[E184] Becoming Adoption Wise and Overcoming Blocked Care with Lisa C. Qualls and Melissa Corkum

Episode 184 March 19, 2024 00:36:17
[E184] Becoming Adoption Wise and Overcoming Blocked Care with Lisa C. Qualls and Melissa Corkum
Empowered to Connect Podcast
[E184] Becoming Adoption Wise and Overcoming Blocked Care with Lisa C. Qualls and Melissa Corkum

Mar 19 2024 | 00:36:17

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Show Notes

Today on the show, friends of the program and prolific authors, Melissa Corkum and Lisa C. Qualls join us to talk about some exciting news! They cover their decision to re-brand their organization (formerly The Adoption Connection) to "Adoption Wise" and their newest resource "Foundations for Overcoming and Preventing Blocked Care" - a course you can take in community to begin working through the healing process and learning how to reclaim compassion in your parenting journey. 

As always, Lisa and Melissa meet us right where we are with compassion and empathy and SO much practical wisdom to help you walk out of those tough seasons of parenting when you feel stuck. It's a fantastic episode that is sure to encourage and bring life to everyone who listens.

Make SURE to follow them on Instagram here - you'll know why that's so important after listening to the episode!

You can learn more about Empowered to Connect on our website, by following us on social media or checking out the hundreds of video resources on our YouTube page!

View Full Transcript

Episode Transcript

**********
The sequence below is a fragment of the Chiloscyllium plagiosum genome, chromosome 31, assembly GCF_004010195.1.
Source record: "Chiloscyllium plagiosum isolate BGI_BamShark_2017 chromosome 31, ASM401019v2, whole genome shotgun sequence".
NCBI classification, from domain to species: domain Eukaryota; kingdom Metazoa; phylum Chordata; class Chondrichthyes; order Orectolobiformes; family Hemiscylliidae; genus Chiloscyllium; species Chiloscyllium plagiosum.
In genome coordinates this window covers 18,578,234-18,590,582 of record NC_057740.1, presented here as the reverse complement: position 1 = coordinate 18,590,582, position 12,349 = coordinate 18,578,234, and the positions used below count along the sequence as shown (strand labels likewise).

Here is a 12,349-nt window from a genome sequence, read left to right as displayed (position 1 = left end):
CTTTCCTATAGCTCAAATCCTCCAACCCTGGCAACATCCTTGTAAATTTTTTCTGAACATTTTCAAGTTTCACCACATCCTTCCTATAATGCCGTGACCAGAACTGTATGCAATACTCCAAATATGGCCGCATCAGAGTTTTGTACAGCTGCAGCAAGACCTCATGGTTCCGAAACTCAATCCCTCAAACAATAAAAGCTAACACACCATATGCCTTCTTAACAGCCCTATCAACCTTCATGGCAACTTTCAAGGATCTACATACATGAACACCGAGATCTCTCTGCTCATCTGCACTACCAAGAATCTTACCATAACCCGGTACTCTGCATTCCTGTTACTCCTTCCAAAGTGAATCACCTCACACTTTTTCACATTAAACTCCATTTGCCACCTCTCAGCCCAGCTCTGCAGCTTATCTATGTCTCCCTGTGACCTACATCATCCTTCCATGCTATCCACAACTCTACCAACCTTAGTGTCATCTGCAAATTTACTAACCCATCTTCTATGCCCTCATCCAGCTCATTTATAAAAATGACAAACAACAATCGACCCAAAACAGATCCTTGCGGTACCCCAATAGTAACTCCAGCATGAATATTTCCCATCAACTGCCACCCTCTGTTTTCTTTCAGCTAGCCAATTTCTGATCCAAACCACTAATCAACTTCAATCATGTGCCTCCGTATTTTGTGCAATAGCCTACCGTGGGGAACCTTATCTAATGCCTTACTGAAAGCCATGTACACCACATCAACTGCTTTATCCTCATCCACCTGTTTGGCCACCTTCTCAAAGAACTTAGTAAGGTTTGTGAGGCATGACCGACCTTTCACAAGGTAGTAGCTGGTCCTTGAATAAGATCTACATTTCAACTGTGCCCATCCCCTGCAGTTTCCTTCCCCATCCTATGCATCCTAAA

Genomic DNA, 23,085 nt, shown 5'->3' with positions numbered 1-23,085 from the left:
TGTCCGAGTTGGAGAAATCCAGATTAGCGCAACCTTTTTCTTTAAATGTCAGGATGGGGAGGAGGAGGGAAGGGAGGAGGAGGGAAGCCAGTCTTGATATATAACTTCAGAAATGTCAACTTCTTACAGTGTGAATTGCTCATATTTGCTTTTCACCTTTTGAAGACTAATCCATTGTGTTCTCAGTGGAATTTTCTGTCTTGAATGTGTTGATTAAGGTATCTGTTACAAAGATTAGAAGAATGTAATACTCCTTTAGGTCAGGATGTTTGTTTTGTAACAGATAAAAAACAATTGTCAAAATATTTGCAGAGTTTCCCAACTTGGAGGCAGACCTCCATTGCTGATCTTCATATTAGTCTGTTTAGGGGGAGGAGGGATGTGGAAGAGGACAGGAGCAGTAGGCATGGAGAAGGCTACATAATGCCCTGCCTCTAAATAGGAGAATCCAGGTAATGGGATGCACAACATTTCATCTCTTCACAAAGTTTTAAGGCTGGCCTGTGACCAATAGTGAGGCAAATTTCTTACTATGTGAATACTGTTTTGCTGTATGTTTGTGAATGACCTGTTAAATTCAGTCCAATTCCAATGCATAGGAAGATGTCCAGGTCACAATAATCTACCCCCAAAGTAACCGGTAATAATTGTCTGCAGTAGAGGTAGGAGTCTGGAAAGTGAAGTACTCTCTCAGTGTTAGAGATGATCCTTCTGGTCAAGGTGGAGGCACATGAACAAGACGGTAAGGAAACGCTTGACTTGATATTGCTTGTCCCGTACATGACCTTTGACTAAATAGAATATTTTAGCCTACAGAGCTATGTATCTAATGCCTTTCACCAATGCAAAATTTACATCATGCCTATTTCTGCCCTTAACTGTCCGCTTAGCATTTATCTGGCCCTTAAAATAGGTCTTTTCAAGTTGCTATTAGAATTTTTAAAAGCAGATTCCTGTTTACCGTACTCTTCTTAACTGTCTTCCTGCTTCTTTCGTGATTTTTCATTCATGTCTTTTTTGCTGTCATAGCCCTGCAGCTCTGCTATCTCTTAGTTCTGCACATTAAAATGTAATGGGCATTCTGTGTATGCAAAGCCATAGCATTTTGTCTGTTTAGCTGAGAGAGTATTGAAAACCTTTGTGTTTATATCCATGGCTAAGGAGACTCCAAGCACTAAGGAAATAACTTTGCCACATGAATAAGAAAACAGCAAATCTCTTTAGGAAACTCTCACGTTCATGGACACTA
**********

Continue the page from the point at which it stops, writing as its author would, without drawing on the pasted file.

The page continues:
[00:00:04] Speaker A: Welcome to the Empowered to connect podcast, where we come together to discuss a healing centered approach for ourselves, our families, and our communities. I'm JD Wilson, and I am your host. And today on the show, Lisa Quals and Melissa Corkin rejoin us to talk about their newest project. They've been working on, a big rebrand they did in his organization and a lot more, talking about blocked care and then their newest offering, which they will share with us as soon as they jump on. Melissa and Lisa, longtime friends of the program, they've been doing incredible work through adoption wise, formerly adoption connection, and so they'll share more about that change as well as all the stuff they've been working on since they last joined us to talk about their book, reclaiming compassion. And so without any further ado, let's jump into it now. Let's have the conversation with myself and Lisa and Melissa on reclaiming compassion and all of the adoption wise stuff they've been working on. Well, as we said in the introduction, I've got Lisa Qualis and Melissa Corkham with us again. And they are, we were talking about this beforehand, I think our most recurring guest that we've had so far. But we've had you guys on a lot and we're super pumped to have you on today. You guys have, well, not just one thing to talk about. There's several things. So I guess for people who don't know you or haven't heard you on before, why don't we start with just you guys telling who you are, what you do, and then why don't you give us an update from the last time you've been on until now, what's been going on with your organization? [00:01:39] Speaker B: So my name is Melissa and I live just north of Baltimore with my husband, Patrick. We have six kids, both by birth and adoption, two grandkids. And my work mostly is supporting adoptees and adoptive families. And I kind of fell into it kind of crazy. Every day wake up and think, this is like what I get to do is eat, live and breathe adoption. Some days I want to become an interior designer, but it's all good. And I co founded Adoption Wise, which we'll talk about in a minute with Lisa. [00:02:17] Speaker A: Okay. [00:02:19] Speaker C: And I'm Lisa. Lisa C. Qualls. I have to have my middle initial in there because there's another Lisa Quals who owns everything, all the domains. So Lisa C. Quals and I live in north Idaho with my husband, Russ. We have eleven kids together. I'm also a first or birth mom, so I have an older son, and then we fostered a teen girl for two and a half years. So we've sort of done a lot of the experience of adopting and fostering of our kids. The eleven four of them were adopted from Ethiopia. So, yes, Melissa and I came together and began working together. We originally started just a podcast, and it turned into so much more. And Melissa can tell you a little bit more about it. But we recently rebranded. We were originally the adoption connection, and we, as of 2023, are now adoption wise. [00:03:16] Speaker B: Yeah, and this is my public plea to you all, because I got our Instagram account erased last fall. So if you thought you were following the adoption connection or adoption wise, you may not be anymore. So if you're on the insta and you like information around the nervous system, blocked care, then come on over and follow us at adoption wise, and we'll. [00:03:43] Speaker A: Link that in the show notes below. And listen, you just need to go do that. So you need to go follow them. They need to repopulate their Instagram. It is not right. Someone hacked and stole all of their followers. We need to get them back. [00:03:58] Speaker C: All of our followers and all of our content, too. Everything. [00:04:02] Speaker A: My gosh, I didn't even think. [00:04:03] Speaker C: Yeah, it was quite the deal. So, yes, please, we appeal to your hearts. Please come to adoption wise and follow us on Instagram. [00:04:13] Speaker A: You guys have also been busy creating stuff, and last time you were on, we were talking about your book, reclaimed compassion. And so this time, you've got something else to talk to us about. And so if you don't mind kind of prefacing with what reclaimed compassion is and then what the new thing is that you want to talk to us? [00:04:36] Speaker C: Well, reclaim compassion is really kind of two things. They are all the same. But we have a book titled Reclaim Compassion. But then we also have a whole group, a whole program for helping people overcome blocked care that is also called reclaim compassion. So it's sort of all of our work right now is circling around the topic of blocked care and nervous system care for parents and their children. So it's the focus of all of our work right now. [00:05:12] Speaker B: Yeah. And would it be helpful to review blocked care, JD? [00:05:17] Speaker A: Yeah, definitely. [00:05:22] Speaker B: So reclaim compassion, the book, the subtitle is the Adoptive Parents guide for overcoming blocked care with neuroscience and faith. And blocked care is something that happens in a parent's nervous system. It doesn't have to be an adoptive parent's nervous system. So we'll talk a little bit more about that when there's excessive stress, and that could be big behaviors that could be divorce, COVID, chronic illness. I mean, so many things, right? I don't think all of us kind of can picture what excessive stress feels like, I think. And our nervous systems get protective of us. We're built to be in service of our own survival. And sometimes when that happens, it becomes hard for us to maintain kind of empathetic, really compassionate, caregiving to children we're in charge of. And again, sometimes these kids have really big behaviors, and sometimes they're just kids being kids, but our nervous system is just kind of maxed out that we are maybe doing the things like we're still feeding them or driving them to school, but the joy, the empathy, the reasons why we came, parents kind of slip away. [00:06:42] Speaker A: Yeah. So the book and the workbook, would you call it a workbook? Is that the right phrase for it? Companion? [00:06:51] Speaker B: I think I would say it's a group curriculum. So the book is adoption specific and faith based. Faith is kind of woven through it. And we realize that that didn't serve all audiences because block care isn't specific to adoptive families and because there are agencies, like, there's just obviously a ton of people in the world who don't share a faith. And so we just wanted to make a resource that, one, allowed groups of people to be able to get together really easily and do this, and two, that was as inclusive as possible. [00:07:33] Speaker A: Awesome. So what has the response been so far? I imagine you guys have had, after you worked so long and so diligently on something, to be able to put it out in the world, it's a little bit vulnerable. Right. And so what has the response been since unleashing this into the world? [00:07:51] Speaker C: Well, the book, reclaim compassion, we've had a huge response. We're just so, so thrilled. Foundations. So the program is called Foundations for overcoming and preventing blocked care. And it's an eight session program for helping parents reclaim compassion. And we have just sort of been gradually releasing it. We didn't do like a big release, but we're trying to connect with organizations, support groups, agencies, even groups of friends who are adoptive parents who want to work through this process, or not even adoptive parents, actually, because it's not adoption specific, but who want to work through this process of learning and caring for their nervous systems and regaining compassion for themselves and their kids. And we wanted to make it so easy that anybody could pick up this book, this workbook, and go through it with a group and feel comfortable and confident that they're leading everybody in a good direction. [00:08:50] Speaker A: Yeah, that's awesome. When you guys are, we've talked about this some in the last episode we had with you talking about the book. But for people who are out there who are thinking, like, I might be experiencing blocked care, would you just summarize again what they should be looking for internally to know? Here's how I can kind of know that I might be dealing with blocked care right now. [00:09:17] Speaker C: Would you like me to go through the signs, the ten signs of blocked care? Now, I'll preface this by saying that anybody who's interested can go to our website and take a free assessment. And, Melissa, do you want to give that? Is it adoptionwise.org slash assessment? Assessment? [00:09:36] Speaker B: Okay. [00:09:37] Speaker C: Well, there you go. It was in my brain, right. But I just wanted to be sure. So anybody can go and take that, but I'll just read through these signs so that people who are listening, who are thinking, I don't even know what you're talking about, what does that feel like? These are the signs that Melissa and I have come up with. So number one is you're too caught up in coping with your child's behavior to be curious about the meaning behind it. Number two, you feel defensive and guard yourself from rejection. Three, you feel burned out, chronically overwhelmed, and fatigued. Four, you feel resentment toward one or more of your children or your situation as a whole. For adoptive, foster, or kinship parents, you may even regret opening your heart and your home. Five, you feel irritable with other family and friends. Six, you isolate yourself. Seven, you become cynical about helpful ideas. Eight, you feel you've lost compassion, which leads to shame. Nine, you experience a crisis of faith or a challenge of a personal belief system. And ten, you don't feel real pleasure in parenting. And I think what we see, a lot of parents, first of all, a lot of parents are very relieved to find out they're not alone, that they are not the only person feeling the way they feel. Because I think a lot of times when we experience block care, we are ashamed of what we're feeling and we're a little scared. I mean, I think a lot of parents feel like I am not the parent I thought I was. I thought I was going to be this great mom or this great dad. And instead, I do not even want to get out of bed in the morning to take care of these children. And I can get up, I can feed them, but I don't want to be around them. I sometimes feel like I don't even like them. And there are certain factors, I think, for some parents that make it even harder. Like if they have young children younger or just more vulnerable children in their home. And there's a child in their home with big behaviors, and they're feeling like they're having to protect other kids. I think that raises it up, too. And you start experiencing this feeling of always being sort of. We talk about kids being hyper vigilant, but we become hyper vigilant as parents. Like, I need to know what's happening. What is that sound? Where is that child now? I need to know where that child is. And anyhow, I think it just brings up all these feelings of, like, wow, this is not what I ever imagined it was going to be like to be a parent. And I don't like how it feels. [00:12:19] Speaker A: Yeah, well, we talked the other day in one of our episodes. We had two of our facilitators on. Great conversation. It's not aired yet, and so I don't want to spill it, but one of the things that we talked about kind of off air with them was just that one of the most powerful human experiences is to share a vulnerable place that you're in or some difficult thing that you're going through. And for somebody across the room to say, me, too. Absolutely. And I think it can be so challenging, so overwhelming to even look internally, to admit that to ourselves. Right. To walk through and you're reading out the questions like they're the ten signs. And to start sinking your chair further and further, be like, oh, my God, that's me. And then facing the shame of what our expectations were for ourselves as parents starting out versus where we're at now. And it's so easy to internalize that shame unless we've got people to work with this through who can call out things in there. So why don't we transition to talking about why this group curriculum? Why this instead of another book? Why this instead of a counseling, one on one kind of workforce? Why is it more powerful to do this in a group setting than it is one on one? [00:13:30] Speaker B: JD, people come to us a lot, and they're so ashamed about the way that they feel, and they do, even though it has a name, they feel like they're all alone or that their block care is, for some reason, worse than someone else's block care. And they may ask, can we work with someone privately? I don't know if I can explore this. And we really encourage people to get into a group because not only is group work less expensive, more accessible in some ways, but we really believe in exactly what you were just talking about, the power of community. I mean, imagine if you are working through block care with a coach, and they're saying, you're not the only one. Do you really internalize that? Do you really believe that? Versus being in, sitting in a circle with eight to ten other parents, or being on a Zoom call with a screen full of parents, and people start sharing their stories and you start realizing, oh my gosh, I had no idea, or that I can't believe how similar that person's story is to mine. And also the synergy. Know, Lisa mentioned a couple times, nervous system care, which is ultimately the really short quote unquote answer to overcoming block care, right. Is to really, as parents, take care of our nervous systems really well. And again, our brains are tired and that means our creativity is gone. And so the thought of even adding some of these nervous system care practices in, and we've tried to make them as tiny and small and approachable as possible, can still feel overwhelming. So to have a group kind of borrow from the group motivation, get ideas from each other, there's a synergy that gets going as people start to brainstorm what that can look like being in proximity to other nervous systems, we change and shape each other. So the more people you can put yourself in proximity to who are doing this work, the more momentum you're putting behind. Kind of like this change by osmosis almost. So I just think it's so important for, even if it's just one other person, but for there to be some kind of co regulation and community around this. [00:16:01] Speaker A: Good. You know, Lisa, you talked about having a wide variety of parenting situations in your background. Do you feel like that has made this curriculum richer and deeper because of the wealth of experiences that you've had? And then how has that translated in your care for other parents as you guys have walked this stuff out? [00:16:33] Speaker C: Well, I definitely feel like everything we've written and everything we do is very rooted in our personal experiences of being both adoptive parents, foster parents. Melissa's an adoptee. I'm a first or birth mom. So all of our work, I think, is very well rounded because we have a unique perspective. And I think for me, I never, ever imagined that I would experience something like block care, like being a mom. I loved it. I loved being a mom, and I thought I was really good at it, and I felt really confident. Before we adopted, I knew how to do this. I mean, I had 20 years of parenting experience, and I loved being a mom, and I had a background in mental health. And it's like, yeah, I mean, it's going to be hard of course it's going to be hard, and we're going to do awesome. And for me, it was a very humbling, painful experience to realize I absolutely did not have everything I needed and I needed to learn a lot more. Like, nobody was talking about caring for your nervous system. Nobody was talking about blocked care. I thought that it was sort of like a deep flaw in me, like a character flaw, that I wasn't able to love my daughter in particular the way I felt like I should. Instead, when she came near, I just felt so protective of myself. And this is what we learn in learning about block care, is that basically our nervous systems have two states of being. Either connection, where we're in this relaxed, connected mode, or protection, where our nervous system is taking information and saying, not safe, not good. We need to protect ourselves. And so to feel that mode, I didn't even have words for it when my child was around. It felt really terrible and really shameful. So just learning about the nervous system, but then talking and meeting with other people who are saying, wow, I have felt that I know exactly what you're talking about, but what do we do about it? So not only are we helping people identify it and helping them release that shame, but helping them literally step by step, go through a healing process so that they can really, truly overcome block hair and know how to prevent it going forward. [00:19:10] Speaker A: Melissa, for you, as an adoptee, having that experience in both a professional setting, your lived experience through a parenting lens as well, how has this impacted your work and has it opened up new avenues for you in the way that you're caring for other people? [00:19:29] Speaker B: I think, first of all, when I was experiencing block care at its worst, without the answer, I think there was shame for me because there was also this part, like the adoptee part of me was like, you know what it's like to have big feelings that you don't have words for? You only have behaviors for you can imagine what the implication of giving up on a kid would feel like. There was all this stuff. Like, the adoptee part of me was like, pull together. These are adoptees, too. But I think the other piece is wearing the adoptee hat. And an adoptive parent hat in the adoption world can get a little tricky. You know, adoptive parents don't always have the best reputation in the adoptee world, and sometimes it's conflicting to have a foot in both worlds. And I think I was in a group of adoptee writers a while back, and I was the only one writing to adoptive parents, right. There was a lot of adoptee memoirs. And it was kind of like a weird place to be. And I just keep coming back. And I wrote this at the beginning of the book, that part of the reason why we do what we do is one from a parent perspective, because like Lisa said, it feels crappy to be a parent in blocked care. There's a cognitive knowledge of, like, I could be a better parent than this. And as an adoptee, I really believe that all kids deserve to be raised in homes free of blocked care. And so the work that I do with adoptive parents ultimately is for adoptees. [00:21:30] Speaker A: So good. I wonder if you guys have other. Since these groups have launched out and you started to get kind of early feedback back, I wonder if there are things that you're hearing that I wish I would have known before I started this group. So for people who are thinking they're on the fence, maybe I should jump into one of these groups. Maybe we should start one of these with our group of friends or whatever our community. Are there any early feedback you're starting to get now that you would want to share with people who are considering it but not sure if it's the right time or the right place for them? [00:22:10] Speaker C: I think one thing we know is that we've set this up, like I think I said earlier, to make it so easy. It's not difficult at all to lead a group, and I think there's so much power, and I'm sort of just repeating, but there's so much power in community, and so when we can come together and when the leader doesn't have to worry about, what do I say? What are we going to talk about? I mean, it's all there. Everything's there. We even give a timeline. We make it really easy. And I think it's so beautiful to see people gather and begin to heal together, that I think there's just a lot of reward for people who are willing to step in and serve this way and facilitate a group. And we've touched on the fact that this is not an adoption centric curriculum. Now, definitely a lot of our stories because of a lot of our experience and our work is a lot with adoptive parents, but there are parents who have children with different kinds of needs, neurodiversity, severe medical needs. There are all kinds of reasons, like we mentioned at the beginning, that a parent may experience block care, and it may be because of something that they're going through. I mean, we've seen block care happen in the case of divorce or a big cross country move in the midst of a really stressful time. And to see that those parents also have a place to go, that this curriculum speaks to them as well, not just the adoption community, I think makes Melissa and I really, really happy because we know even though our work is so focused, often we just see the need being so much wider than just our community. [00:23:56] Speaker A: So good. Well, anything to add to. [00:24:00] Speaker B: Was just. I pulled up some Amazon reviews of the book and the curriculum has a lot of the same framework as the. You know, this reader just said, it has completely transformed my parenting relationship and I feel an inner peace and acceptance I did not have before. And we hear things like that over and over again. We hear, I couldn't get out of the introduction without crying. I finally feel heard or where were you 20 years? This explains so much of what I've been going through for the last decade. And Lisa mentioned our coaching group at the beginning as a membership community. It's always sad when parents leave, but we've had a couple of families leave recently for the right reasons, which is basically like, I came because I felt like we were failing. I didn't know what to do. And your work, like what you've been teaching us about nervous system care, this group, the support, we're not in crisis anymore and we're kind of in a good place. And we found ourselves not really needing the support as much anymore. We're basically graduating people, but we're like graduating people, working ourselves out of a job. As sad as I am to lose contact with these families, it makes my heart so warm inside for all the hard times and situations and things that we carry, as we hear really hard stories from families, it's those things I'm like, this is why we do what we do. This is why we have as many ways as possible for people to engage in this material, because it really does change nervous systems and change families. [00:25:55] Speaker C: When I think about our work with block care, I feel like it's really some of the most important work that I've ever done. Because, not to over exaggerate, but it saves marriages, it saves adoptions from being dissolved and disrupted. When a foster parent can really heal from blocked care, they might be able to stick it out with a really hard placement. I just think it is. Overcoming block care and preventing it to begin with is just hugely, hugely important for the well being of parents, children, families, people. I mean, when we understand block care, when we understand the nervous system, we can have compassion for everybody we meet, to be honest. [00:26:47] Speaker A: Totally. Well, I think you said it. The idea that a lot of us get to this place. In parenting, when you're experiencing blood care and it feels like nothing else can happen, and all that's on the line, all the different things that could be lost if this relationship isn't salvaged or if this situation within myself is not resolved. It's a high stack, right? Like, there's a lot of things in those situations. And so the idea that in that situation, hopelessness does not reign. Like, you're not able to. You don't have to get to a place where you think, I've got to get out of here. This can't work, or this has, you know, to have hope in this situation is one of the most powerful things that you could ever have. And so saving marriages and relationships and parenting, relationships and communities and friendships, all of that, as well as the ability for when people get to walk alongside you as you go through something like that, it equips them as well to be able to help somebody else they're going through it, or if they experience it themselves, to know kind of a roadmap for how to. So I think it's so important, I would say. I think my wife and I both experienced this in different seasons. And the wild privilege of being in a place where we had the support we needed to be honest about those things and to then have some outlets and some next steps and some folks to surround us and some answers is a game changer. And so if you are in that situation and you have that feeling, you are drowning, you're not sure what to do next. This book, this group, 100% for you. And just know that you're not alone and know that there is hope, there are resources there for you and that you don't have to live in that. Stuck forever. [00:28:43] Speaker B: Yeah. I think another thing that's important to mention here is that while it is 100% possible to overcome blocked care, is that especially if you're still living in whatever stress is contributing to your blocked care, it can be like a cycle in seasons. So it isn't like a one and done. Like, I've overcome block care and I'm out. And so if you're a person listening who's like, I heard these ladies last year on the podcast or whatever, and I thought I had done it, and now I must be a terrible person because I'm back at it again, right? I have had seasons of block care. I've had seasons where I've been really good, and I've had seasons where I'm back in block care again. It's one of those things that stress is just so inevitable in the world that we live in. So just know that this is like a journey and a spectrum sometimes of how deeply I feel entrenched in blocked care and how well am I taking care of my nerve? Once you know what nervous system care is, you can be really intentional about it and you can fall off the bandwagon really quickly. And so when I start seeing signs of blocked care in myself, that's like the rumble strip in the road to be like, oh, when was the last time you did something that was regulating? How have you fall? Because it's easy to get to a point where you think, oh, I'm good. And then you stop taking your daily walk or these things start falling off. And then all of a sudden you wake up one morning and you're like, I hate my life and my kids. Wait, I'm back here again. So I would say just, we hear that a lot from people is, I thought I was finished. What's wrong with me? And so just to say, continuing that thought of getting out of that shame spiral, that this is not like, necessarily a one and done thing. [00:30:51] Speaker C: I'm sorry. I would add, too, that if you're parenting with a partner, understanding block care is so valuable because you can see it in them when they are starting to move into that protection mode and they walk in the room and you can tell, like, day after day, things are getting a little unraveled. We can encourage our parenting partner to use the tools to work on healing and calming their nervous system to reregulate so we can support each other in prevention of blocked care when we see it creeping back in. I mean, just this last summer, my husband started biking. Cycling. If I say biking, people might think I mean motorcycle. I mean, like mountain biking and is so good for his nervous system and it's a sacrifice for me when he goes up for 4 hours on Saturday. I'm not loving it, but what I am loving is a more regulated, calmer husband and dad. So I think we can use these tools to help each other. And even for single parent, if you're in a support group or you have a friend, you can do this together as well. [00:32:07] Speaker A: So good. As we wrap up, any last words, any things that you want to leave as kind of parting advice or last words for our listeners today? [00:32:17] Speaker B: I would say just what's the next one step you can do to reach out and connect with one other person who you think might be in a similar journey, might understand and just commit to whatever that looks like whether it be getting a curriculum guide and just going through it together or just checking in with each other, if you're in block care, it's going to feel overwhelming to put together a group or whatever. And I would say if you're listening and you're a professional or someone who leads a support group in your community, check this out. And if you're in a space where you can do that work to coordinate a group, think about what would it mean to a group of parents in my community if I could raise the flag and be like, we can gather in my backyard this spring. [00:33:26] Speaker A: Great. [00:33:28] Speaker C: I think my final word would be more to parents. And that is just that. There truly is hope. I mean, we can go through terribly hard seasons as parents. We can experience really significant blocked care where we just want to give up, where we're just like, we have parents who tell us, I'm just going to try to stick it out until this kid graduates from high school and I can get them out of my house and they're talking about a six year old. So it can feel really terrible. But there's so much hope. And there are really, truly small, incremental things that you can do to overcome blocked care and find hope again in parenting. And it doesn't have to feel this bad. It can be better. [00:34:16] Speaker A: Okay, guys, thank you so much. If you are listening and want to right now, go get the book, which you should, you can head to the link in our show notes below. You can look at it on Amazon, you can search it, Google it, whatever. Or you can head to the new. [00:34:31] Speaker B: Website, which is adoptionwise.org. [00:34:36] Speaker A: Adoptionwise.org. And then non negotiably, whether you order the book today or go to the website, you must go to Instagram and follow. [00:34:44] Speaker B: Adoption wise, we will be forever. [00:34:47] Speaker A: Yes. But guys, thank you all so much for coming on. Thank you for the work that you're doing. And just from one parent who's experienced this to others, we just appreciate y'all so much. [00:34:59] Speaker C: Thank you for having us. [00:35:05] Speaker A: Well, just great stuff from Lisa and Melissa and just a huge thank you to them for coming on today to talk about block care again and just the power of walking through that content that season together in community. And so my hope is, if that's where you are, that today was one helpful first step. We'll talk about what is the next right step you could take. And if that is the next right step is buying the book or jumping into one of those groups with a community, we hope that you find that and are able to take that step. We've got a lot of great stuff coming up the rest of this spring. We're so excited to share with you, but we can't yet, so we're going to wait for those things. And so for everybody here at empowered to connect, for Kyle Wright, who edits, engineers, all of our audio. For Tad, you. At the creator of the music behind the empowered to connect podcast, I'm JD Wilson, and we'll see you next week on the Empowered to connect podcast.